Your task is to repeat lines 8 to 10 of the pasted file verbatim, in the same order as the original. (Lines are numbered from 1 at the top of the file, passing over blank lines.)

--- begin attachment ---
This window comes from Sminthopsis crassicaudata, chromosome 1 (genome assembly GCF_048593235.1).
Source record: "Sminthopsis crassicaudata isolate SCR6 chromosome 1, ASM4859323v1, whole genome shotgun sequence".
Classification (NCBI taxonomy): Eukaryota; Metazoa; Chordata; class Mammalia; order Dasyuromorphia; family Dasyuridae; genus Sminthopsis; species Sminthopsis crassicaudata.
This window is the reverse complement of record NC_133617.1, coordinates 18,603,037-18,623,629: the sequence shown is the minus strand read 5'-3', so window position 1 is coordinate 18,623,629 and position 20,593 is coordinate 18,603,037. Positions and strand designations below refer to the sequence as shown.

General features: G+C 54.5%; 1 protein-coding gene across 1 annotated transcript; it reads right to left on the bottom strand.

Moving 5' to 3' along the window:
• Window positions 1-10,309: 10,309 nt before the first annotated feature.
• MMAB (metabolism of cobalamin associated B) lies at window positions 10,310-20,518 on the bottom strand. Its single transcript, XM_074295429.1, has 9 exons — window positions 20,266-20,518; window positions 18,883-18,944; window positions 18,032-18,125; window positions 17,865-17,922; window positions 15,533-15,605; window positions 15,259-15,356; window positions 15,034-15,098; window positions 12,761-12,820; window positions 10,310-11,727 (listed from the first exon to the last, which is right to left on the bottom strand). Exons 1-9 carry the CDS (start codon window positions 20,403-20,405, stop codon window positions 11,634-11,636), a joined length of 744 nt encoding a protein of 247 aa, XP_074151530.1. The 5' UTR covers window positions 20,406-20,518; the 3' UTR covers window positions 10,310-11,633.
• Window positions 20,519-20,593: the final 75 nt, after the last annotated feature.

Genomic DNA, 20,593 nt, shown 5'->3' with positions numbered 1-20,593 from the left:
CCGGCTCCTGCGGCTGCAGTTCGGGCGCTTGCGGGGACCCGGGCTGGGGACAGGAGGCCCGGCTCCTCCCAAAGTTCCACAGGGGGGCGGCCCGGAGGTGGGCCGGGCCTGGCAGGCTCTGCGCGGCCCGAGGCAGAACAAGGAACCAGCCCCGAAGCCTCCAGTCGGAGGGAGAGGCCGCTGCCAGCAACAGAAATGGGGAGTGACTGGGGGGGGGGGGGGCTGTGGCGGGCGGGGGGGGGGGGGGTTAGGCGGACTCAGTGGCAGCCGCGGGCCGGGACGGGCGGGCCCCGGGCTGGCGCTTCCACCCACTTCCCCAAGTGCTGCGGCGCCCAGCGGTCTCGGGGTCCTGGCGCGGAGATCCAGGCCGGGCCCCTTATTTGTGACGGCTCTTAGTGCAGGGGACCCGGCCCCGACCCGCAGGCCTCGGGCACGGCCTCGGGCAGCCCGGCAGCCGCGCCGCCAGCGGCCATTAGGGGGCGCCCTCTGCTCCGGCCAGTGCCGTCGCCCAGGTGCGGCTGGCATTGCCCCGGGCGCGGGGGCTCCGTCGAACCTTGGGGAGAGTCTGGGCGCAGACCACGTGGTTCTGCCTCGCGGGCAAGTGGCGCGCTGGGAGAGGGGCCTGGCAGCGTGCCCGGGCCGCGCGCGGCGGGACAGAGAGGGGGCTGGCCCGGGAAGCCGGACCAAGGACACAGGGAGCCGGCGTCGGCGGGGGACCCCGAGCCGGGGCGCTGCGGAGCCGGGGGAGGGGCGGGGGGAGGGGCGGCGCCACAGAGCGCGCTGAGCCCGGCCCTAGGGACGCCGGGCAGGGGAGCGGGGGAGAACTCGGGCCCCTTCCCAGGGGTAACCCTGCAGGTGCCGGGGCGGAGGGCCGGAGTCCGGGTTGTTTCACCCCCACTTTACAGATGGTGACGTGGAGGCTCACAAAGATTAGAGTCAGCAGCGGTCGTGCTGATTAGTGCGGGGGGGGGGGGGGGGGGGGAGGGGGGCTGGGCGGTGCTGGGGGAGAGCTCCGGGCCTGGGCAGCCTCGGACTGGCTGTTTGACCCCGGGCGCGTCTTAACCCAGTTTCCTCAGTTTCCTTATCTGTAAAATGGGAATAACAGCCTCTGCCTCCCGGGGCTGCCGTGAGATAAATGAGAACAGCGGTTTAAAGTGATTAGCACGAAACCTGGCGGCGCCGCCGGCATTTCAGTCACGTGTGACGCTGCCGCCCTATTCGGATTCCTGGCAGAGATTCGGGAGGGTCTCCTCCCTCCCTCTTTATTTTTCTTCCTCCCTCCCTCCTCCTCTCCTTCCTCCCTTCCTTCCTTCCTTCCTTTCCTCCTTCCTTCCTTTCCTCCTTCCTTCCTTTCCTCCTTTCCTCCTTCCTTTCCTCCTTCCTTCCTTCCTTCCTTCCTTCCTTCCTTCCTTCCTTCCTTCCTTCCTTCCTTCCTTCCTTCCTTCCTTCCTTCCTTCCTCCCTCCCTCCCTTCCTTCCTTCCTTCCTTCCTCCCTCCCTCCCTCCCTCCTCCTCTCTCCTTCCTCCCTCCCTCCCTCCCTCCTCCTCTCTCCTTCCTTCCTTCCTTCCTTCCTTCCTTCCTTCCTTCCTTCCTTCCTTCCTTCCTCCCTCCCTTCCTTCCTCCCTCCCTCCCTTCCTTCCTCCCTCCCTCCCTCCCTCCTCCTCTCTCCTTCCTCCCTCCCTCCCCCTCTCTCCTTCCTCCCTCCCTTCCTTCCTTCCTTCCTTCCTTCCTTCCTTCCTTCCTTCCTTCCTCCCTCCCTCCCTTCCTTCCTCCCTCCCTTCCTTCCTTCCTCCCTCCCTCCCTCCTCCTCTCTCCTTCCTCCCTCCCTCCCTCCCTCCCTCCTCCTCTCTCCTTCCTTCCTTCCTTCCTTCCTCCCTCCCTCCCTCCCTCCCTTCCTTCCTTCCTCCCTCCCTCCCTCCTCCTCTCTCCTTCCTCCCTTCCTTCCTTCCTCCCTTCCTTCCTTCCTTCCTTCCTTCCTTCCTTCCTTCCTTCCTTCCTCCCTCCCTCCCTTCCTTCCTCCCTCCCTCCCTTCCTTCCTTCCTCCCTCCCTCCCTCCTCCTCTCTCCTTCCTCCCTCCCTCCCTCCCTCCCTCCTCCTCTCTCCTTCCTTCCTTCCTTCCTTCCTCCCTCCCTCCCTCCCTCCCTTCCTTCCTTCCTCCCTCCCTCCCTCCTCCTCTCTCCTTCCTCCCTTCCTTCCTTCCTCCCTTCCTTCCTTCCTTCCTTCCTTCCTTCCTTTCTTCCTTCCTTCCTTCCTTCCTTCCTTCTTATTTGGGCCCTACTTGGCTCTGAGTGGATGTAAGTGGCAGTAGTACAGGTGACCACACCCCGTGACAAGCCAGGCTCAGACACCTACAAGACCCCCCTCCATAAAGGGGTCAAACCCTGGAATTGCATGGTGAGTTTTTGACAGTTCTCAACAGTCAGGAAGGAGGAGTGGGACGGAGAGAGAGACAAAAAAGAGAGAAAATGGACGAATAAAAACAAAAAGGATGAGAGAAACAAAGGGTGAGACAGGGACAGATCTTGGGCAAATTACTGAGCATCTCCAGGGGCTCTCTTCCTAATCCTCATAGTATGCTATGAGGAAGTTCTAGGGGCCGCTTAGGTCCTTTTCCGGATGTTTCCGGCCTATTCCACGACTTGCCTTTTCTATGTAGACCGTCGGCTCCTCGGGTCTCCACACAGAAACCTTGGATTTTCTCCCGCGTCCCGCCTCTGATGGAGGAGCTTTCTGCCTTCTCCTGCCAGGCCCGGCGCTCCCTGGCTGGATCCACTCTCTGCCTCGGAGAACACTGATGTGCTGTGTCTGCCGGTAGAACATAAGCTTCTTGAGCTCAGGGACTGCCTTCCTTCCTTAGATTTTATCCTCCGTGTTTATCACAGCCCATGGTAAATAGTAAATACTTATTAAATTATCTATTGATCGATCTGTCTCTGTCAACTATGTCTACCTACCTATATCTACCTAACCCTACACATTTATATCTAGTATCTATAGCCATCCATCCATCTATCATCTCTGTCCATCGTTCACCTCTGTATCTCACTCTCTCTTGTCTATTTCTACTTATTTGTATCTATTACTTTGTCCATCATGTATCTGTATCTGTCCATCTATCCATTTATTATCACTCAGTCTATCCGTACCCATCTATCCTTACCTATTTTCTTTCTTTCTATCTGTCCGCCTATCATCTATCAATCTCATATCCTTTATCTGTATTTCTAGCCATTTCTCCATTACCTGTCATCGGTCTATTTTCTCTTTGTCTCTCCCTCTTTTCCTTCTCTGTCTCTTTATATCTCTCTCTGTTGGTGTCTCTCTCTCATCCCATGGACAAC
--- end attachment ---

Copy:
• MMAB (metabolism of cobalamin associated B) lies at window positions 10,310-20,518 on the bottom strand. Its single transcript, XM_074295429.1, has 9 exons — window positions 20,266-20,518; window positions 18,883-18,944; window positions 18,032-18,125; window positions 17,865-17,922; window positions 15,533-15,605; window positions 15,259-15,356; window positions 15,034-15,098; window positions 12,761-12,820; window positions 10,310-11,727 (listed from the first exon to the last, which is right to left on the bottom strand). Exons 1-9 carry the CDS (start codon window positions 20,403-20,405, stop codon window positions 11,634-11,636), a joined length of 744 nt encoding a protein of 247 aa, XP_074151530.1. The 5' UTR covers window positions 20,406-20,518; the 3' UTR covers window positions 10,310-11,633.
• Window positions 20,519-20,593: the final 75 nt, after the last annotated feature.

Genomic DNA, 20,593 nt, shown 5'->3' with positions numbered 1-20,593 from the left: